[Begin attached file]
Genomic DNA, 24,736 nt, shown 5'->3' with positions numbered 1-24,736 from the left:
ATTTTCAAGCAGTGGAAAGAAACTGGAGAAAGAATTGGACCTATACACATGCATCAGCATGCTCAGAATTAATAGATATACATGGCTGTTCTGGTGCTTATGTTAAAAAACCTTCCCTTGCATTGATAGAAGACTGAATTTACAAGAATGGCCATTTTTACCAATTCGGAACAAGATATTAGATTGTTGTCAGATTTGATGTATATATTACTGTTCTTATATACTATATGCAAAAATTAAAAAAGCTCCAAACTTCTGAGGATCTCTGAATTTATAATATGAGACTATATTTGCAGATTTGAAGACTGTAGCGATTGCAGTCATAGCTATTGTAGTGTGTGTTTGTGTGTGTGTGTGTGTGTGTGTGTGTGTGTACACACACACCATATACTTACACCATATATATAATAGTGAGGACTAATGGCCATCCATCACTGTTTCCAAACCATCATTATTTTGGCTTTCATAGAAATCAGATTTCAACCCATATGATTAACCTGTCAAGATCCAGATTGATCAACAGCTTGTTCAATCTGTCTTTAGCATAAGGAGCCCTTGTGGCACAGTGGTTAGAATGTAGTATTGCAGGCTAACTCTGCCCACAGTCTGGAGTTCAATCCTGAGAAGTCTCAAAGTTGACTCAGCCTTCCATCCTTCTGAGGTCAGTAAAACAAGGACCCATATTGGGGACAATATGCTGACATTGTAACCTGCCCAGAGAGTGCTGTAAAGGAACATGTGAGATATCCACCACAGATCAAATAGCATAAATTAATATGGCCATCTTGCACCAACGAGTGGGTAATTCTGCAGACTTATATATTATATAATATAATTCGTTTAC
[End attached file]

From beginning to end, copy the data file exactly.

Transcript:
Genomic DNA, 24,736 nt, shown 5'->3' with positions numbered 1-24,736 from the left:
ATTTTCAAGCAGTGGAAAGAAACTGGAGAAAGAATTGGACCTATACACATGCATCAGCATGCTCAGAATTAATAGATATACATGGCTGTTCTGGTGCTTATGTTAAAAAACCTTCCCTTGCATTGATAGAAGACTGAATTTACAAGAATGGCCATTTTTACCAATTCGGAACAAGATATTAGATTGTTGTCAGATTTGATGTATATATTACTGTTCTTATATACTATATGCAAAAATTAAAAAAGCTCCAAACTTCTGAGGATCTCTGAATTTATAATATGAGACTATATTTGCAGATTTGAAGACTGTAGCGATTGCAGTCATAGCTATTGTAGTGTGTGTTTGTGTGTGTGTGTGTGTGTGTGTGTGTGTGTACACACACACCATATACTTACACCATATATATAATAGTGAGGACTAATGGCCATCCATCACTGTTTCCAAACCATCATTATTTTGGCTTTCATAGAAATCAGATTTCAACCCATATGATTAACCTGTCAAGATCCAGATTGATCAACAGCTTGTTCAATCTGTCTTTAGCATAAGGAGCCCTTGTGGCACAGTGGTTAGAATGTAGTATTGCAGGCTAACTCTGCCCACAGTCTGGAGTTCAATCCTGAGAAGTCTCAAAGTTGACTCAGCCTTCCATCCTTCTGAGGTCAGTAAAACAAGGACCCATATTGGGGACAATATGCTGACATTGTAACCTGCCCAGAGAGTGCTGTAAAGGAACATGTGAGATATCCACCACAGATCAAATAGCATAAATTAATATGGCCATCTTGCACCAACGAGTGGGTAATTCTGCAGACTTATATATTATATAATATAATTCGTTTAC